At the same time the enemy artillery and Nebelwerfers held the approaches to hill 593 and to the Groge under such heavy and continuous fire, that any communication forward, and the bringing up of ammunition was out of the question. Enemy reserves, supported by overhead MG and mortar fire from the Monastery and by enfilade fire from Colle d'Onofrio, started a series of counter-attacks. Seven fierce counter-attacks against the 2nd Battalion were launched by the enemy before 1130 hrs. All these counter-attacks were beaten off by artillery fire and by the infantry, but casualties were so high that, on the southern slopes of hill 593, only one officer and seven men remained. Companies on the northern slopes of hill 593 also suffered casualties from artillery and mortar fire, particularly artillery fire from area Atina - Belmonte in their rear and MG fire from S. Angelo and hill 575. A message was received at 1200 hrs that the part of hill 569 that had been captured, was lost to the enemy. Hill 593 was held by our infantry until 1900 hrs 12th May and then they received orders to withdraw, the continued holding of this hill being considered useless. The 1st Battalion was also withdrawn from in front of the Gorge, as they were being cut down by exceptionally heavy fire from enemy artillery which was also shelling our tanks in that area.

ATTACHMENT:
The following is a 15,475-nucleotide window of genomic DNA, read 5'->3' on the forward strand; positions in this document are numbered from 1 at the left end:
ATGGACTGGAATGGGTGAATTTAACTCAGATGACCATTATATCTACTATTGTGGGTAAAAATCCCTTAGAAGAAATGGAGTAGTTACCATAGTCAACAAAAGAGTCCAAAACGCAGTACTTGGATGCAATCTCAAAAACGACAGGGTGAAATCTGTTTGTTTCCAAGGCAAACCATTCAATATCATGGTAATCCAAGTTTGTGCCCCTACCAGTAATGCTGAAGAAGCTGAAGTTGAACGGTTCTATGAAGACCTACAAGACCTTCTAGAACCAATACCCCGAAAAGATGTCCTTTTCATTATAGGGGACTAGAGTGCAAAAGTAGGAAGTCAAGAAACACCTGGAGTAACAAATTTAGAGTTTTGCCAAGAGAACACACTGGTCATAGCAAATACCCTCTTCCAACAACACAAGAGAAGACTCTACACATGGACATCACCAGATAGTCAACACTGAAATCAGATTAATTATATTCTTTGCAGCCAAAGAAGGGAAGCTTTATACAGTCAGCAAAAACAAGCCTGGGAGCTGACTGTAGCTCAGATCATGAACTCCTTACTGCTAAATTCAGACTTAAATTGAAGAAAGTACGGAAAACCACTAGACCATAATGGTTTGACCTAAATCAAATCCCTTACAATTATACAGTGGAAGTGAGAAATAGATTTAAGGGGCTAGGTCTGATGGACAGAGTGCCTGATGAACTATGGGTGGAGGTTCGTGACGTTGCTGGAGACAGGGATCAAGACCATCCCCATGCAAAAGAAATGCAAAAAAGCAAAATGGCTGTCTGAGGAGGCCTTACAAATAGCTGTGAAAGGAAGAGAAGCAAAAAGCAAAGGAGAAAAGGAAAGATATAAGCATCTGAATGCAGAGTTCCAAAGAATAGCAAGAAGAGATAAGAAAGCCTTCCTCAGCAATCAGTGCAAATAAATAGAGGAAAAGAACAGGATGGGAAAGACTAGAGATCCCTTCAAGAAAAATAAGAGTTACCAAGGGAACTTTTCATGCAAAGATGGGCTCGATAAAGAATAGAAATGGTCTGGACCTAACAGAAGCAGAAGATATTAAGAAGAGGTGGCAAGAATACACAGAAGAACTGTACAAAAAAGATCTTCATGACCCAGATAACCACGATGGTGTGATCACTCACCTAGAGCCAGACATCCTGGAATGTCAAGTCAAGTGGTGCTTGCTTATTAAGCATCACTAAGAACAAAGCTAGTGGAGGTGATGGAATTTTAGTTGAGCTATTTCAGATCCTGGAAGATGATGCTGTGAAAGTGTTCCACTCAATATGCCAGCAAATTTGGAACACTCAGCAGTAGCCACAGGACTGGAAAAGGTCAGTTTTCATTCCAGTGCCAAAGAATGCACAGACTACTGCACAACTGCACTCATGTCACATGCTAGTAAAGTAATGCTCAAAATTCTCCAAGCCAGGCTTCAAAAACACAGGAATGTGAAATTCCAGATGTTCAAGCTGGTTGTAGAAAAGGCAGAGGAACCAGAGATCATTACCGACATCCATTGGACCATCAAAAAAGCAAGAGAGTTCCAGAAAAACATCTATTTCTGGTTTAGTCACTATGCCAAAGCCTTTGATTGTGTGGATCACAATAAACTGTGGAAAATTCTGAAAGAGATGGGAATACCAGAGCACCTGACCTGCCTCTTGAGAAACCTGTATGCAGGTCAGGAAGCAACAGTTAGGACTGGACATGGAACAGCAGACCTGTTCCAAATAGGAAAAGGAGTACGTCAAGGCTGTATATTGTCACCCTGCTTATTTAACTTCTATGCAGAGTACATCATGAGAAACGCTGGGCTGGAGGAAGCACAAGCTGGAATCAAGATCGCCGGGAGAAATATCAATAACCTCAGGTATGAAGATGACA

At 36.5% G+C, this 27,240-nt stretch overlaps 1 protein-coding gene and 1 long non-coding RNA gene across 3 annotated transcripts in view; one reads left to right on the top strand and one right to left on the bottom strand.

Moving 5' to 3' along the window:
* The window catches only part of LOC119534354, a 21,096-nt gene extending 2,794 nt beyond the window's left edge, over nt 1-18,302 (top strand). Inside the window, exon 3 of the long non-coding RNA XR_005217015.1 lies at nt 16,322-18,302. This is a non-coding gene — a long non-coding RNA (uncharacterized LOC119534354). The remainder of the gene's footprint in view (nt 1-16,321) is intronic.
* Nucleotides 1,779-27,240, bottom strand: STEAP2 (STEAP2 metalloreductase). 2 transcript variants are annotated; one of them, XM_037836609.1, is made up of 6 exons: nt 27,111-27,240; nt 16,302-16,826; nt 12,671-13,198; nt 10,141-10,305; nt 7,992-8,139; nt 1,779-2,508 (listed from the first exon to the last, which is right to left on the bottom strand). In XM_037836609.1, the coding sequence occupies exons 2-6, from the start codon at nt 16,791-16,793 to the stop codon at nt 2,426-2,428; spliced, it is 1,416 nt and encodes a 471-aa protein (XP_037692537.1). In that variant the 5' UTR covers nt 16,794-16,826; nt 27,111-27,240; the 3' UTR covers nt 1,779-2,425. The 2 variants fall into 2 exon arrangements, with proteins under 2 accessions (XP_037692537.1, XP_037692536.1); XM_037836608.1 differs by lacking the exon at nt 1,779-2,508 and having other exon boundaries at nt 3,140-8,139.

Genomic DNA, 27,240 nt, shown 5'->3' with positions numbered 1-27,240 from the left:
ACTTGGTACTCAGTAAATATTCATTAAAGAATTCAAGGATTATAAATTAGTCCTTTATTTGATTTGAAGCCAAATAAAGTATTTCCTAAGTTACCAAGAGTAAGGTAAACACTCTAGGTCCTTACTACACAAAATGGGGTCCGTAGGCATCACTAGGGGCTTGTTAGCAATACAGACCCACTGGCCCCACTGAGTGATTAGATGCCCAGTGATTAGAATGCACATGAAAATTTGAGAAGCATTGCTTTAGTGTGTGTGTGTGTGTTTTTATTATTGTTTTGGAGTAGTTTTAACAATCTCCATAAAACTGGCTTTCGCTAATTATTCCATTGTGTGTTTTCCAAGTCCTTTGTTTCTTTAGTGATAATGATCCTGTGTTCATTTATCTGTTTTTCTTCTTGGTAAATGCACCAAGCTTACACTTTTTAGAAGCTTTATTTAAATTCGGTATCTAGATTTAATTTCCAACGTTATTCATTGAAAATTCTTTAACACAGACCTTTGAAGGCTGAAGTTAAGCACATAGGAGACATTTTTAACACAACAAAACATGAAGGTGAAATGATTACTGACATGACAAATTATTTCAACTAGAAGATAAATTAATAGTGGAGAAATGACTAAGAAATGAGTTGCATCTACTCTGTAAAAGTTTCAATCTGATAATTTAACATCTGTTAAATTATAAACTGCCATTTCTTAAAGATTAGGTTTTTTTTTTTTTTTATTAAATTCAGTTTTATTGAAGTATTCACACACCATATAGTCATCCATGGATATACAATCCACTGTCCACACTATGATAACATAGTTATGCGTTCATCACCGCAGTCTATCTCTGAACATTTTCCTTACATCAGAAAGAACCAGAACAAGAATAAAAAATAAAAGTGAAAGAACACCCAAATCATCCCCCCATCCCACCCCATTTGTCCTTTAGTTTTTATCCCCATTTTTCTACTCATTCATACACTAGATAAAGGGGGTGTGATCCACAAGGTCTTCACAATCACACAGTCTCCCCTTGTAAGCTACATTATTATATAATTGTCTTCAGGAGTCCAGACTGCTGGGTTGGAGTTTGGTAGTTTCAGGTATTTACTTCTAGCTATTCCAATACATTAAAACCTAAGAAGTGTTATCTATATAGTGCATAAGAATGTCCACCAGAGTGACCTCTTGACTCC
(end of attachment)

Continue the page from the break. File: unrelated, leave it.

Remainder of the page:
The attack of the 13th (British) Corps began according to plan with the forward elements forcing the river and establishing a small bridgehead on the western bank of the Gari, beginning at its confluence with the Rapido and extending to the village of San Angelo. As most of the enemy's fire was concentrated on the defence of the high ground of Monte Cassino, the troops met only slight artillery and mortar fire. By the evening of 12th May, units had pushed forward at several points to a maximum distance of one kilometre from the river. Progress was slow owing to the difficulty of getting heavy equipment across.

At 1600 hrs, the Commander of the Eighth Army arrived at Polish Corps HQ and both Commanders reviewed the position. It was agreed that the attacks by the 2nd Polish Corps and the 13th Corps were too widely separated, that the Germans might be prepared to lose some ground in the Liri valley and that by shifting their fire and their reserves on to the 2nd Polish sector they might attempt to destroy it making full use of their advantage of ground. The Army Commander decided that the 2nd Polish Corps attack would be repeated after the 13th Corps had advanced further in the Liri valley and when the shortened distances prevented the enemy using his fire manouvrability.